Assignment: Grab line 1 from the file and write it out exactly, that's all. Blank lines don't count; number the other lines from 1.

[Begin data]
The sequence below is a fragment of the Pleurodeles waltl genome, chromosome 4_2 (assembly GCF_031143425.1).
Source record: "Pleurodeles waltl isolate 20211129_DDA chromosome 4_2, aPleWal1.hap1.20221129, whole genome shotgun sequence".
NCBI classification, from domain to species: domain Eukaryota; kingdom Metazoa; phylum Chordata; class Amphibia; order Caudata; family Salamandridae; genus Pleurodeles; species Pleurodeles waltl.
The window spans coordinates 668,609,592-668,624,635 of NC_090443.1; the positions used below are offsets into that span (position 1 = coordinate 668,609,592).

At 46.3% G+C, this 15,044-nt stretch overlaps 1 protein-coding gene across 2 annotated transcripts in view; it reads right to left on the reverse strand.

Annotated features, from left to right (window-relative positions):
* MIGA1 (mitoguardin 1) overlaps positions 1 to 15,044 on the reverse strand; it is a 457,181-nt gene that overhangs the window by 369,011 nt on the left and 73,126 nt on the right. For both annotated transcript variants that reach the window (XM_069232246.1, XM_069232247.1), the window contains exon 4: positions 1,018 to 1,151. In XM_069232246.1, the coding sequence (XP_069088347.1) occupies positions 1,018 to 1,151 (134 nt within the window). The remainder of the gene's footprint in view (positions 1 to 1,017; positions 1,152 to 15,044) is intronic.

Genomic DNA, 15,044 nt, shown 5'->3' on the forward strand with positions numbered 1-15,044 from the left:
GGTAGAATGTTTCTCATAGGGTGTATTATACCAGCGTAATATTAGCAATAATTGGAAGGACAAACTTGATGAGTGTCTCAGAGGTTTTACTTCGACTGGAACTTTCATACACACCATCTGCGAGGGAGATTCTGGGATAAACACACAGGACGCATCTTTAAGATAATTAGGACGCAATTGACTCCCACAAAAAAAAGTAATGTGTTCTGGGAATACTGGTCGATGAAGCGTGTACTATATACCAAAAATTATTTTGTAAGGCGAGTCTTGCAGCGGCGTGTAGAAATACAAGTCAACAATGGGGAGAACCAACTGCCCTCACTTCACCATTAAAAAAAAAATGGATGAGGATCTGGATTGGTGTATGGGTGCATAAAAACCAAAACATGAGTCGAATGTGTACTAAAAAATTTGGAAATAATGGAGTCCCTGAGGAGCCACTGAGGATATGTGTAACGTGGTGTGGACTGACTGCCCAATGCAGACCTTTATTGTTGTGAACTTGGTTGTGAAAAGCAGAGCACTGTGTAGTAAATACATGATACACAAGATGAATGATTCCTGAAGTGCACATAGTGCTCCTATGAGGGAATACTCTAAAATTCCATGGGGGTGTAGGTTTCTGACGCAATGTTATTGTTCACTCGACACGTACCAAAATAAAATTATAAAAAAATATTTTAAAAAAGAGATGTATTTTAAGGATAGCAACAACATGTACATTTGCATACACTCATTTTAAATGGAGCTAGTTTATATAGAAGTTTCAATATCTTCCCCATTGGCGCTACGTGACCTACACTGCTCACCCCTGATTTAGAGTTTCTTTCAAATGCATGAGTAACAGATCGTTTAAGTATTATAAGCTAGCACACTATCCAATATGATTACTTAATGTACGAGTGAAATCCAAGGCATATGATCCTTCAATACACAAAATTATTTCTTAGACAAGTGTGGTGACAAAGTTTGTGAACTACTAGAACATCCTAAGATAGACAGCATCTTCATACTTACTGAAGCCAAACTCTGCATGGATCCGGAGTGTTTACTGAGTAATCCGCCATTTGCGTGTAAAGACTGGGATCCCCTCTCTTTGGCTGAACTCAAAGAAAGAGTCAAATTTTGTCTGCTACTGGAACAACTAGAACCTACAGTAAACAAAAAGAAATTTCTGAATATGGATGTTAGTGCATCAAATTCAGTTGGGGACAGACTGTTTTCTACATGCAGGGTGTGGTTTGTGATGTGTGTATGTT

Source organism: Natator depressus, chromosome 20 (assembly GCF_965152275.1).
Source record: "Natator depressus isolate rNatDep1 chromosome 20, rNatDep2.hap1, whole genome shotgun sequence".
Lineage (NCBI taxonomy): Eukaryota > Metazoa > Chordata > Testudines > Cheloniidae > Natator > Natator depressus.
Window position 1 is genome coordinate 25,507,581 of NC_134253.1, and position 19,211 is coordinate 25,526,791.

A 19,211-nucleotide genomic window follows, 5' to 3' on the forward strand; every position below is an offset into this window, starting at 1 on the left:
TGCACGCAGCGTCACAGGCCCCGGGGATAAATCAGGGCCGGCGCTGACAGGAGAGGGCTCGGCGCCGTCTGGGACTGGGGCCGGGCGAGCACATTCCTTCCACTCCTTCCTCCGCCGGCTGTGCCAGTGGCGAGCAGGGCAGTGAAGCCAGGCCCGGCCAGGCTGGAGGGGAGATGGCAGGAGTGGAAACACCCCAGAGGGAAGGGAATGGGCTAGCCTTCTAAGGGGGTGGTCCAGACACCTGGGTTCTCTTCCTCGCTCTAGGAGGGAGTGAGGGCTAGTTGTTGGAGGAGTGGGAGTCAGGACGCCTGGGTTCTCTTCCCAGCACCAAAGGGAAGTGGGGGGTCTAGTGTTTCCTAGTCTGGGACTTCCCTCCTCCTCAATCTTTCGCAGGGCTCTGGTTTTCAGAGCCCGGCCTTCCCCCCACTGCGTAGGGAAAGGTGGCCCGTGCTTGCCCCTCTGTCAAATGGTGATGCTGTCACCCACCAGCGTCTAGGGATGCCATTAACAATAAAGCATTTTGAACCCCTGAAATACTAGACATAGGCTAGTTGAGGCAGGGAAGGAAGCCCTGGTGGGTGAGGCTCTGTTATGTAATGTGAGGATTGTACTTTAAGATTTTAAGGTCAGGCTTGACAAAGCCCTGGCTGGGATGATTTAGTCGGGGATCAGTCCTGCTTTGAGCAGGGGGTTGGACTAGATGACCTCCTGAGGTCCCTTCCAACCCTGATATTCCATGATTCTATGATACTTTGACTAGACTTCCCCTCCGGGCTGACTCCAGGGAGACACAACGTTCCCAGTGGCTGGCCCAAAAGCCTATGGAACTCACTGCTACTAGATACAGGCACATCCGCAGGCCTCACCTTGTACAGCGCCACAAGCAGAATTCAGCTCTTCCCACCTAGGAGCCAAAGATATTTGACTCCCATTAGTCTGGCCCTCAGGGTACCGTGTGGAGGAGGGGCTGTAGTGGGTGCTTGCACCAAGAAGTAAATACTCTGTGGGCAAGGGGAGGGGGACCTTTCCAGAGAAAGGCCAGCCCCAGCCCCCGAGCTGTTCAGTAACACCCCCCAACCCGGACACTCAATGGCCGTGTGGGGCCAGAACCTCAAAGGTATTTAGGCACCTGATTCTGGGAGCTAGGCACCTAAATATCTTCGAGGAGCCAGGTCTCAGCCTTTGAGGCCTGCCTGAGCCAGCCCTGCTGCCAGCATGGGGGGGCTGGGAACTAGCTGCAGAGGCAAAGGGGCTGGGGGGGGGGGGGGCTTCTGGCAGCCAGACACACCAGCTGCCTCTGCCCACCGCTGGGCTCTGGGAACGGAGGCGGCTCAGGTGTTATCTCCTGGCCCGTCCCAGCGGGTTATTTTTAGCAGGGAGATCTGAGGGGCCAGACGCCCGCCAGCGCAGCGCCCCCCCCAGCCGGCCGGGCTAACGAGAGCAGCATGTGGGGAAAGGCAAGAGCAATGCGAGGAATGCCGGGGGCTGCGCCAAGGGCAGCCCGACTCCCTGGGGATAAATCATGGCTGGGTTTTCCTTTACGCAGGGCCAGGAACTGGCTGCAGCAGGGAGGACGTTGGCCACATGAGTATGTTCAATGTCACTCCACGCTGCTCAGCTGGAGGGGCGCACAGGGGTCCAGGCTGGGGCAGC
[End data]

The sequence below is a fragment of the Pleurodeles waltl genome, chromosome 4_2 (assembly GCF_031143425.1).